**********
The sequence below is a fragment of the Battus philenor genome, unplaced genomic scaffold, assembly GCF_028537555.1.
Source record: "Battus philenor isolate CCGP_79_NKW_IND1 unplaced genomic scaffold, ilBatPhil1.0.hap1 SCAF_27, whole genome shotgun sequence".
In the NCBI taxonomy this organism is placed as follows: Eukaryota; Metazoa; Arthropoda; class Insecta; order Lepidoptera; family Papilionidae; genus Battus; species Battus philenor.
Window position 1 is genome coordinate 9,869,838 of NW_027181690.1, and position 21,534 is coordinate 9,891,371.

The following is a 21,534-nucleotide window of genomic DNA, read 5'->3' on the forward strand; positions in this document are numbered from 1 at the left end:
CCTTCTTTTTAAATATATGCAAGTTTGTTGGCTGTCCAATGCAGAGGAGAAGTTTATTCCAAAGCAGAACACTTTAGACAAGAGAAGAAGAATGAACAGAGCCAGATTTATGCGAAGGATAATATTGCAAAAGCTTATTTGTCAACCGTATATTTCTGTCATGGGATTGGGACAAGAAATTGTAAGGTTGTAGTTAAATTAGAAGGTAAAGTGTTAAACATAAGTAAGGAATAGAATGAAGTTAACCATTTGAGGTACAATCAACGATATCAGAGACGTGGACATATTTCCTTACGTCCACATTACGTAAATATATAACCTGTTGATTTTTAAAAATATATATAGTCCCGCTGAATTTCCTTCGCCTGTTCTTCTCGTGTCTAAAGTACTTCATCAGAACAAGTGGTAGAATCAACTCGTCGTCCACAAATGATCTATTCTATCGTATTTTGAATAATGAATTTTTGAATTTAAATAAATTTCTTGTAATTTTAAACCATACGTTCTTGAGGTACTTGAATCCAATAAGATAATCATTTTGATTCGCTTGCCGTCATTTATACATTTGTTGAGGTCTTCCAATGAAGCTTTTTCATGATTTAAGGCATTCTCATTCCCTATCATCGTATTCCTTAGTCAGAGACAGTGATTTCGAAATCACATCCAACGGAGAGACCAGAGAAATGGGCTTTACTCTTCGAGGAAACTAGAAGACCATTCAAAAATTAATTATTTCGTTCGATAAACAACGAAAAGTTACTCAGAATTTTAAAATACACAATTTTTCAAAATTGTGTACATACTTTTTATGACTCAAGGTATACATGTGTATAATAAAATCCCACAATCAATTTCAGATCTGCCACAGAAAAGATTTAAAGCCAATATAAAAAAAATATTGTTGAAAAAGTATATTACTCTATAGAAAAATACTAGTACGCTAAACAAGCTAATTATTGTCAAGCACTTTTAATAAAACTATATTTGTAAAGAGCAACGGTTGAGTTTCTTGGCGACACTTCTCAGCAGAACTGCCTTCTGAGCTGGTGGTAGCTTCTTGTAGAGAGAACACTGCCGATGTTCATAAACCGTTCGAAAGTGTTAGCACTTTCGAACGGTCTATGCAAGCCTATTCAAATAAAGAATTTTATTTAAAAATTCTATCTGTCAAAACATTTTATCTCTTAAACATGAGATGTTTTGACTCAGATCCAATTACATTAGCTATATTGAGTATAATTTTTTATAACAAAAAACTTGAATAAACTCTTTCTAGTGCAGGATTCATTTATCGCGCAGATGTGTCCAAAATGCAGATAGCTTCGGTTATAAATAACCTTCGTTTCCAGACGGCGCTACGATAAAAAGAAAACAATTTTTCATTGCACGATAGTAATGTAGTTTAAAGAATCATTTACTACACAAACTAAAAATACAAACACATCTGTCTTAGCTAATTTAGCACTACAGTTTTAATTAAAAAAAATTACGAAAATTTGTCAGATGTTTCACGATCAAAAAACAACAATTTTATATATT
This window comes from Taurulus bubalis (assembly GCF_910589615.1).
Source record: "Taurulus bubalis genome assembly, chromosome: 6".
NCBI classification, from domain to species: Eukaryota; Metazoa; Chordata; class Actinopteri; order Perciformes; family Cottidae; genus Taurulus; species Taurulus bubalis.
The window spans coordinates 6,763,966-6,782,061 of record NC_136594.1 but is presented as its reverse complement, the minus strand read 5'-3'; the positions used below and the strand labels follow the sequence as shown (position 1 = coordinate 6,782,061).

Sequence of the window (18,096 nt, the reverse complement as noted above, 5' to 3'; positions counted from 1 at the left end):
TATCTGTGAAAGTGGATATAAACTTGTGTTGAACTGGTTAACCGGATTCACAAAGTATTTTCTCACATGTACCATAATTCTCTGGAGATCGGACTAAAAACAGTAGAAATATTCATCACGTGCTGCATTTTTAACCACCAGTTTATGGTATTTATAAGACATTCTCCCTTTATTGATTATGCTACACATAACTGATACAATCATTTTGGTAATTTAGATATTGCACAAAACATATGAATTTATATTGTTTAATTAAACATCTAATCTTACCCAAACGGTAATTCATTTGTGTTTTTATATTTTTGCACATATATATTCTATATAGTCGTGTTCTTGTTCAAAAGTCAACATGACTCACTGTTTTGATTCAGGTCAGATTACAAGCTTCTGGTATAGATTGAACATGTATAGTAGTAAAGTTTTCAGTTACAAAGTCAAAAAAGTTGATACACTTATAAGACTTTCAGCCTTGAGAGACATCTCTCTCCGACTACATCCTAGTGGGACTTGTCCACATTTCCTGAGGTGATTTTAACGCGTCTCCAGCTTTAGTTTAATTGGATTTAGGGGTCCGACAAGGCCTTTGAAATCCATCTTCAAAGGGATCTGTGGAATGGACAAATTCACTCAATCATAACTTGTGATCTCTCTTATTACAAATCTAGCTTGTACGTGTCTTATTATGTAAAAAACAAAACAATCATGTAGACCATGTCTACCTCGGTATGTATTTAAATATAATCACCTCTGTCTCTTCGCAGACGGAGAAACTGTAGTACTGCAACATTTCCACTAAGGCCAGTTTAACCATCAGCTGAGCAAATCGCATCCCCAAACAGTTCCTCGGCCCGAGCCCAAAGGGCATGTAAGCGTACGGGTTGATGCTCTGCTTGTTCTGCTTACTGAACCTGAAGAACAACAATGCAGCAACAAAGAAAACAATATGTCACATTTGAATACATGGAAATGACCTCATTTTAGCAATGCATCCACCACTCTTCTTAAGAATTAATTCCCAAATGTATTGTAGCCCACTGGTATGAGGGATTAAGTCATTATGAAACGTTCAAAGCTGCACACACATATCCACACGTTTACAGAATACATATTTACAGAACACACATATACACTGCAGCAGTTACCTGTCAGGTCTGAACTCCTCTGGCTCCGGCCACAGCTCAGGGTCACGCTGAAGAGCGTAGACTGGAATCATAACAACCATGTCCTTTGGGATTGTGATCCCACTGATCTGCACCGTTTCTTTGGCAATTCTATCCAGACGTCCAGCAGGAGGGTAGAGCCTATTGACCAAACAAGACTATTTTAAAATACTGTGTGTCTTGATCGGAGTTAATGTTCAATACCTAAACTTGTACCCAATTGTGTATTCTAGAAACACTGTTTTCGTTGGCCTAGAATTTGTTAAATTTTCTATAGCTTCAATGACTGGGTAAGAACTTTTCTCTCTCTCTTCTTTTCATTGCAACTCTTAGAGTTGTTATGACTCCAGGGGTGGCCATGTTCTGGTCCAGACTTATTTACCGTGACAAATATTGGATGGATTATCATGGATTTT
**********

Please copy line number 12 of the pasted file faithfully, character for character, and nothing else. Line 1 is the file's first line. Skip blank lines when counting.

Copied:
TATCTGTGAAAGTGGATATAAACTTGTGTTGAACTGGTTAACCGGATTCACAAAGTATTTTCTCACATGTACCATAATTCTCTGGAGATCGGACTAAAAACAGTAGAAATATTCATCACGTGCTGCATTTTTAACCACCAGTTTATGGTATTTATAAGACATTCTCCCTTTATTGATTATGCTACACATAACTGATACAATCATTTTGGTAATTTAGATATTGCACAAAACATATGAATTTATATTGTTTAATTAAACATCTAATCTTACCCAAACGGTAATTCATTTGTGTTTTTATATTTTTGCACATATATATTCTATATAGTCGTGTTCTTGTTCAAAAGTCAACATGACTCACTGTTTTGATTCAGGTCAGATTACAAGCTTCTGGTATAGATTGAACATGTATAGTAGTAAAGTTTTCAGTTACAAAGTCAAAAAAGTTGATACACTTATAAGACTTTCAGCCTTGAGAGACATCTCTCTCCGACTACATCCTAGTGGGACTTGTCCACATTTCCTGAGGTGATTTTAACGCGTCTCCAGCTTTAGTTTAATTGGATTTAGGGGTCCGACAAGGCCTTTGAAATCCATCTTCAAAGGGATCTGTGGAATGGACAAATTCACTCAATCATAACTTGTGATCTCTCTTATTACAAATCTAGCTTGTACGTGTCTTATTATGTAAAAAACAAAACAATCATGTAGACCATGTCTACCTCGGTATGTATTTAAATATAATCACCTCTGTCTCTTCGCAGACGGAGAAACTGTAGTACTGCAACATTTCCACTAAGGCCAGTTTAACCATCAGCTGAGCAAATCGCATCCCCAAACAGTTCCTCGGCCCGAGCCCAAAGGGCATGTAAGCGTACGGGTTGATGCTCTGCTTGTTCTGCTTACTGAACCTGAAGAACAACAATGCAGCAACAAAGAAAACAATATGTCACATTTGAATACATGGAAATGACCTCATTTTAGCAATGCATCCACCACTCTTCTTAAGAATTAATTCCCAAATGTATTGTAGCCCACTGGTATGAGGGATTAAGTCATTATGAAACGTTCAAAGCTGCACACACATATCCACACGTTTACAGAATACATATTTACAGAACACACATATACACTGCAGCAGTTACCTGTCAGGTCTGAACTCCTCTGGCTCCGGCCACAGCTCAGGGTCACGCTGAAGAGCGTAGACTGGAATCATAACAACCATGTCCTTTGGGATTGTGATCCCACTGATCTGCACCGTTTCTTTGGCAATTCTATCCAGACGTCCAGCAGGAGGGTAGAGCCTATTGACCAAACAAGACTATTTTAAAATACTGTGTGTCTTGATCGGAGTTAATGTTCAATACCTAAACTTGTACCCAATTGTGTATTCTAGAAACACTGTTTTCGTTGGCCTAGAATTTGTTAAATTTTCTATAGCTTCAATGACTGGGTAAGAACTTTTCTCTCTCTCTTCTTTTCATTGCAACTCTTAGAGTTGTTATGACTCCAGGGGTGGCCATGTTCTGGTCCAGACTTATTTACCGTGACAAATATTGGATGGATTATCATGGATTTT